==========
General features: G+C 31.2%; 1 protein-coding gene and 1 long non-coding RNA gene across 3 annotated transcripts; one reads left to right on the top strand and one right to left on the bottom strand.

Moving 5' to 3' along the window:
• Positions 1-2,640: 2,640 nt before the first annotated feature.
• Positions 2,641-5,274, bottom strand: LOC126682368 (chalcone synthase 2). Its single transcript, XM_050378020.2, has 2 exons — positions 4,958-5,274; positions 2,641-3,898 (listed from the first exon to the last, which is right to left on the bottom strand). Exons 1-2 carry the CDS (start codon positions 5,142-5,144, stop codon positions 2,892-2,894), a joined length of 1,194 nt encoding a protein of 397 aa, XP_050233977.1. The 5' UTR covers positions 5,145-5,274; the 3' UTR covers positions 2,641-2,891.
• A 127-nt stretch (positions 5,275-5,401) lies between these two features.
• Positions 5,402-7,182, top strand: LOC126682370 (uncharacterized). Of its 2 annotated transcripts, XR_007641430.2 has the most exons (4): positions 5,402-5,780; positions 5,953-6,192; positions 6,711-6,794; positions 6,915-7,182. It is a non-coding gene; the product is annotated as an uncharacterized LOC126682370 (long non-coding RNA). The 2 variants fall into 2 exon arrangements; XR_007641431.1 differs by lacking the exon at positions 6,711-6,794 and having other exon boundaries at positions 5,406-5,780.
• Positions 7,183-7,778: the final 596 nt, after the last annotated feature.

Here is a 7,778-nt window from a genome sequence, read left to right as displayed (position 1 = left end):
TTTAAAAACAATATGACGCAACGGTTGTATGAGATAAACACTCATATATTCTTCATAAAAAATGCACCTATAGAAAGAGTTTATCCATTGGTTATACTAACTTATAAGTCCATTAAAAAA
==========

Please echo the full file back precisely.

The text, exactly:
General features: G+C 31.2%; 1 protein-coding gene and 1 long non-coding RNA gene across 3 annotated transcripts; one reads left to right on the top strand and one right to left on the bottom strand.

Moving 5' to 3' along the window:
• Positions 1-2,640: 2,640 nt before the first annotated feature.
• Positions 2,641-5,274, bottom strand: LOC126682368 (chalcone synthase 2). Its single transcript, XM_050378020.2, has 2 exons — positions 4,958-5,274; positions 2,641-3,898 (listed from the first exon to the last, which is right to left on the bottom strand). Exons 1-2 carry the CDS (start codon positions 5,142-5,144, stop codon positions 2,892-2,894), a joined length of 1,194 nt encoding a protein of 397 aa, XP_050233977.1. The 5' UTR covers positions 5,145-5,274; the 3' UTR covers positions 2,641-2,891.
• A 127-nt stretch (positions 5,275-5,401) lies between these two features.
• Positions 5,402-7,182, top strand: LOC126682370 (uncharacterized). Of its 2 annotated transcripts, XR_007641430.2 has the most exons (4): positions 5,402-5,780; positions 5,953-6,192; positions 6,711-6,794; positions 6,915-7,182. It is a non-coding gene; the product is annotated as an uncharacterized LOC126682370 (long non-coding RNA). The 2 variants fall into 2 exon arrangements; XR_007641431.1 differs by lacking the exon at positions 6,711-6,794 and having other exon boundaries at positions 5,406-5,780.
• Positions 7,183-7,778: the final 596 nt, after the last annotated feature.

Here is a 7,778-nt window from a genome sequence, read left to right as displayed (position 1 = left end):
TTTAAAAACAATATGACGCAACGGTTGTATGAGATAAACACTCATATATTCTTCATAAAAAATGCACCTATAGAAAGAGTTTATCCATTGGTTATACTAACTTATAAGTCCATTAAAAAA